Fraud during times of national or global crisis and upheaval are common as it gives an opportunity to tug at the heartstrings of individuals with sincere intentions to donate. The crisis in Ukraine is the latest global crisis to spark fraudulent calls, texts, emails, as well as social media posts and ads across the internet.
Though there are plenty of scams to look out for, there are also plenty of ways to stay safe. Lori Hodges, Vice President of North America Risk for Visa laid it out for us.
What to do if you lose your wallet or purse
Losing your wallet or purse is a giant financial headache. You basically have to get on the phone and call everyone — health insurance providers, credit card companies, etc. — to get things back to normal. If you’ve lost your wallet or purse or had it stolen, here’s a look at what you should do and how to do it.
Follow these steps to protect your identity and sensitive financial information
Keeping your computers safe from cyber attacks isn’t just something governments and large industries have to worry about these days. Anyone who uses a smartphone, computer or other electronic device to send email, visit social media sites, search the internet or even pay bills online can fall victim to criminals looking to hack into your accounts to steal your passwords, identity and money.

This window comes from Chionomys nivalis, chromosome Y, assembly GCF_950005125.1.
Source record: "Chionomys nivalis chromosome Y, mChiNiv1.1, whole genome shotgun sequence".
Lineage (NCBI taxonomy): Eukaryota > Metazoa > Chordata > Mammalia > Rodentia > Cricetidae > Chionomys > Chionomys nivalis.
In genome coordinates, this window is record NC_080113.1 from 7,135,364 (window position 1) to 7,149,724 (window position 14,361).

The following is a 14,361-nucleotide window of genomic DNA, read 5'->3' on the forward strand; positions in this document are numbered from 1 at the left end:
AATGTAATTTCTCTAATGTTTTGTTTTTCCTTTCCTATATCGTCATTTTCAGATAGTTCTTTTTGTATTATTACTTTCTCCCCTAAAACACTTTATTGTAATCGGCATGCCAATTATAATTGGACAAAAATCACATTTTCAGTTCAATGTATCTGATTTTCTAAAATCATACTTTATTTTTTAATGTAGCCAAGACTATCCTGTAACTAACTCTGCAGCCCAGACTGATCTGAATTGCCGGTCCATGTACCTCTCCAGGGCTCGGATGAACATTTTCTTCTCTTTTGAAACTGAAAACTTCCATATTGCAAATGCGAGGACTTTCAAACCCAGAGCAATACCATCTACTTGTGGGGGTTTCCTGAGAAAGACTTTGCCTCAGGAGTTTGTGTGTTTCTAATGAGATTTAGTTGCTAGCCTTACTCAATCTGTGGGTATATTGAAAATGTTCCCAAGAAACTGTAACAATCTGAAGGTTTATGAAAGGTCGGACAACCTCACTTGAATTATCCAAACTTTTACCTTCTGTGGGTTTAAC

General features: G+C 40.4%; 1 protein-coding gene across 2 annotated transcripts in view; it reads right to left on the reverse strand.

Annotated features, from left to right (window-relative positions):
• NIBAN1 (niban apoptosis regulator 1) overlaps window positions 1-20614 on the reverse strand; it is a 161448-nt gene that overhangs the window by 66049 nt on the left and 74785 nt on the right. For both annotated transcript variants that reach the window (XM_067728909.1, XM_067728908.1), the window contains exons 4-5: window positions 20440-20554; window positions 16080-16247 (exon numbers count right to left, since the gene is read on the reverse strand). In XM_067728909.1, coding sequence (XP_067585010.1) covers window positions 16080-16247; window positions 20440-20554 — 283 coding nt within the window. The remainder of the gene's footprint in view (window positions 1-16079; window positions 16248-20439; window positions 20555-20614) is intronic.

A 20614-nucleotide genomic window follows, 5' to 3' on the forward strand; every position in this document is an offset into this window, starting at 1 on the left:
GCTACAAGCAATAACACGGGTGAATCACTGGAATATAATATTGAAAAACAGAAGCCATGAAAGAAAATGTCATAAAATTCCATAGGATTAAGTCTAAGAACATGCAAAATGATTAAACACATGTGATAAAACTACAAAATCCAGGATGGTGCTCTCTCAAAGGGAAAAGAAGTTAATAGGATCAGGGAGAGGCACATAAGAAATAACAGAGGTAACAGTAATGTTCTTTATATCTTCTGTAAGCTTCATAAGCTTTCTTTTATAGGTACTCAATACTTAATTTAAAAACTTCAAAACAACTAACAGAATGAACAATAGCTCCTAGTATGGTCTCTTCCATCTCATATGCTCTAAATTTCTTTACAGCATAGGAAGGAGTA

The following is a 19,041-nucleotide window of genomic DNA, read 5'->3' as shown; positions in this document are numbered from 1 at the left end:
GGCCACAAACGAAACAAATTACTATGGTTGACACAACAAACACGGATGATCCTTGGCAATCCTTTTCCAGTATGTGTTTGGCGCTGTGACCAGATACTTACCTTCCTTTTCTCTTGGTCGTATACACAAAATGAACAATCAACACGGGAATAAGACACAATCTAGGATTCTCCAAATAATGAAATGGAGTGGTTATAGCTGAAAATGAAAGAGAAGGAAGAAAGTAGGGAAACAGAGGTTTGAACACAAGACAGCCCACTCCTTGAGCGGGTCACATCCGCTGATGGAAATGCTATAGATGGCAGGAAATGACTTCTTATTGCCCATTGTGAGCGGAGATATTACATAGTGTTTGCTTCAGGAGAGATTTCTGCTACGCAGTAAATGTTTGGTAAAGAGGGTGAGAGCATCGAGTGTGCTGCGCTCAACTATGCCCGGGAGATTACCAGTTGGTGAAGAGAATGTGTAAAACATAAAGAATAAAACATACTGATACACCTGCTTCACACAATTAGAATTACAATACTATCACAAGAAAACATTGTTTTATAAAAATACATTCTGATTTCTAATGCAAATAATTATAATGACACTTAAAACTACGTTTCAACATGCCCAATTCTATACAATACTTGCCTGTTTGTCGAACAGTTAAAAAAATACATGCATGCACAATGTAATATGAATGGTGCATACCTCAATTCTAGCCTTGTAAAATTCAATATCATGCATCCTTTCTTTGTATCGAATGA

It’s only early November, but you have probably already seen Christmas trees sold in stores. This is a trend known as “seasonal creep” in which retailers start selling seasonal items in advance of the actual season. Did you know that cybercriminals also follow this trend?
A porting-out scam targets a person’s mobile phone number when it is being ported during a change in phone service. Scammers with your personal information can interfere during the service change and hijack the phone number.
As the name suggests, an influencer is someone whose opinions influence a large social media audience. While influencers usually attract sponsorships from legitimate brands, these accounts can also be used as a tool for cybercriminals.
A year into the pandemic, bad guys continue to target struggling organizations. A recent example is a phishing email targeting those in the United States.
These days almost everyone is on social media. Whether you’re sharing your #OOTD (outfit of the day) on Instagram, expressing a political opinion via Twitter, or posting a video of your kid being objectively cute on Facebook, it’s part of modern life. But could you be putting yourself at more risk than you know?
While the world continues to navigate life during a pandemic, countless families and individuals are struggling financially. In a truly malicious response to the situation, scammers are launching phishing attacks that claim to offer financial assistance to those in need.